The Hong Kong government has sought since 2007 to introduce "national education" courses into primary and secondary school curriculum, aimed at strengthening students' "national identity awareness" and nurturing patriotism towards China. The programme has met with increasing public opposition in recent years, with many in Hong Kong seeing it as a brainwashing attempt by the Chinese Communist Party to suppress dissent.
Campaigners for and against national education may clash
Police have given permission for rallies for and against national education at the government headquarters in Admiralty tomorrow, prompting fears of clashes.
The Civil Alliance against National Education said it was worried trouble could break out after learning two groups which are in favour of national education had been granted permission to rally in the same area at the same time.
Its delegates met police representatives last night to discuss crowd control.
An alliance spokeswoman said it was expecting about 4,000 people to attend its rally at the government complex.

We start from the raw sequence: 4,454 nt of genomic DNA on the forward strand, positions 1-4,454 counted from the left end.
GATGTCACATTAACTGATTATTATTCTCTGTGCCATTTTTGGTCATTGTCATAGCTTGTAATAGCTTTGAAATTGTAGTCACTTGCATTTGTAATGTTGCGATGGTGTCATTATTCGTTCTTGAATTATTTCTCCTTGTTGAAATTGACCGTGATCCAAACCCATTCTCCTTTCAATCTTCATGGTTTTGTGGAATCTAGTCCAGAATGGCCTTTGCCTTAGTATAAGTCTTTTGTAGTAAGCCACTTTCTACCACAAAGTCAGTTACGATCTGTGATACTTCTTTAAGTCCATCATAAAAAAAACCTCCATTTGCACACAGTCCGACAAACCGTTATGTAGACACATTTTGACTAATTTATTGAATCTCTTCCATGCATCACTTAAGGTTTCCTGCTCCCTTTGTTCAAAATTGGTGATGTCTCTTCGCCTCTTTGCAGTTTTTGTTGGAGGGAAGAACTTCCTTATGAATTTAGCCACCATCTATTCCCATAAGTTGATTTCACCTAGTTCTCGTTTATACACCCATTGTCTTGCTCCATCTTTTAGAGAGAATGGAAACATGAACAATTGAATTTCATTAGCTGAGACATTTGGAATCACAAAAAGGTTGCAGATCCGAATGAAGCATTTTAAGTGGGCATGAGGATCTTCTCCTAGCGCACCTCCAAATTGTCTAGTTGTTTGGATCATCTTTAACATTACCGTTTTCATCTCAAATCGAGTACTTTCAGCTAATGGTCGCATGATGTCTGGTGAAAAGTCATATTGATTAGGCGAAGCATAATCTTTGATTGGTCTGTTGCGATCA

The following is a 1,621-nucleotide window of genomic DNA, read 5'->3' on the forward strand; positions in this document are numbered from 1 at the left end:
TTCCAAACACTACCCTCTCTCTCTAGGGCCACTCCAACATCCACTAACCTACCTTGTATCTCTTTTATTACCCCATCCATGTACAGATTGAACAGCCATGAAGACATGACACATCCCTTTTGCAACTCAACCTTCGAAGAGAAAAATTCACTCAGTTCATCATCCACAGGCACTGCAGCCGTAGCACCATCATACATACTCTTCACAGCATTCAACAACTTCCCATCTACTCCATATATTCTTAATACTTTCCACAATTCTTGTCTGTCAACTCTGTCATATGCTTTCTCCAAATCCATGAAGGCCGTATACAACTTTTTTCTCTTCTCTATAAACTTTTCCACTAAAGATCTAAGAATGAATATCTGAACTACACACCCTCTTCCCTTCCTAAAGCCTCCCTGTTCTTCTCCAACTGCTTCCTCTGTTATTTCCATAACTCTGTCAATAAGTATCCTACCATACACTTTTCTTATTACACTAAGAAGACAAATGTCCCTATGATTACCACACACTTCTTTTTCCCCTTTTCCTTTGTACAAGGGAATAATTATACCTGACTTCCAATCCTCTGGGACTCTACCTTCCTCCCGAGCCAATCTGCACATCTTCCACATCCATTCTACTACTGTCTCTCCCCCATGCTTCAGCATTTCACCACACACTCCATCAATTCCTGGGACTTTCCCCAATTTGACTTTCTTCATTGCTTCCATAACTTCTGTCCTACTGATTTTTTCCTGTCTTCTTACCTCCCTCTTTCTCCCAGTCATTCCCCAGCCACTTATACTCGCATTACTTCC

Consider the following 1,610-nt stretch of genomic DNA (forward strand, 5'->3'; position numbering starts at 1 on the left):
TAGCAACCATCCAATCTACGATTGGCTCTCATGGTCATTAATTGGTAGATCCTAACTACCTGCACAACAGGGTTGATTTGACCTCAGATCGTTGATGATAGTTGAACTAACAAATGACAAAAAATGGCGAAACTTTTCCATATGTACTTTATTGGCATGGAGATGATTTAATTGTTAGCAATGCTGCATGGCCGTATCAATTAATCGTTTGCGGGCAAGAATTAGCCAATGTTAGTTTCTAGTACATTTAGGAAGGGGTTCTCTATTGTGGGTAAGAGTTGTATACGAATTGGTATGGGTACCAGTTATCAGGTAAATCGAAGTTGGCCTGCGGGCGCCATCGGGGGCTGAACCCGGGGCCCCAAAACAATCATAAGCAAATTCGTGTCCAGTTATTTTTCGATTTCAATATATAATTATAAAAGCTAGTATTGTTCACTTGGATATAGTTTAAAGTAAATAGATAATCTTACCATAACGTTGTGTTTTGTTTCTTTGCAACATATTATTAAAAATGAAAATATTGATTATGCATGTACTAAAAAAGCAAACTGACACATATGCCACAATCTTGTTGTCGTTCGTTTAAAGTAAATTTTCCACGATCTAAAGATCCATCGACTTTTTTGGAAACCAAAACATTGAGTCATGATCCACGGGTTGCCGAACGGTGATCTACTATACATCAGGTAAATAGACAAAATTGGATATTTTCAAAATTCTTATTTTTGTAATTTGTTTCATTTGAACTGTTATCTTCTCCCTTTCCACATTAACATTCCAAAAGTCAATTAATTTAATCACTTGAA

She said the two pro-national education groups would have an estimated total of between 1,000 and 1,500 supporters.
According to the alliance, police have proposed dividing the protest area outside government headquarters using barricades, with officers separating the two camps.
"This arrangement is not a good idea," the spokeswoman said. "As the two camps are so close, we are worried about the possibility of clashes."
The alliance is proposing moving the rival protesters - who applied for permission to rally after the alliance had announced its plans - to a different part of the government complex.
The alliance quoted the police as saying they would try to liaise with the two rival groups. It would be informed about the result today.
Permission to gather is also needed from the government's administration wing, but the alliance spokeswoman insisted the rally would go ahead as scheduled.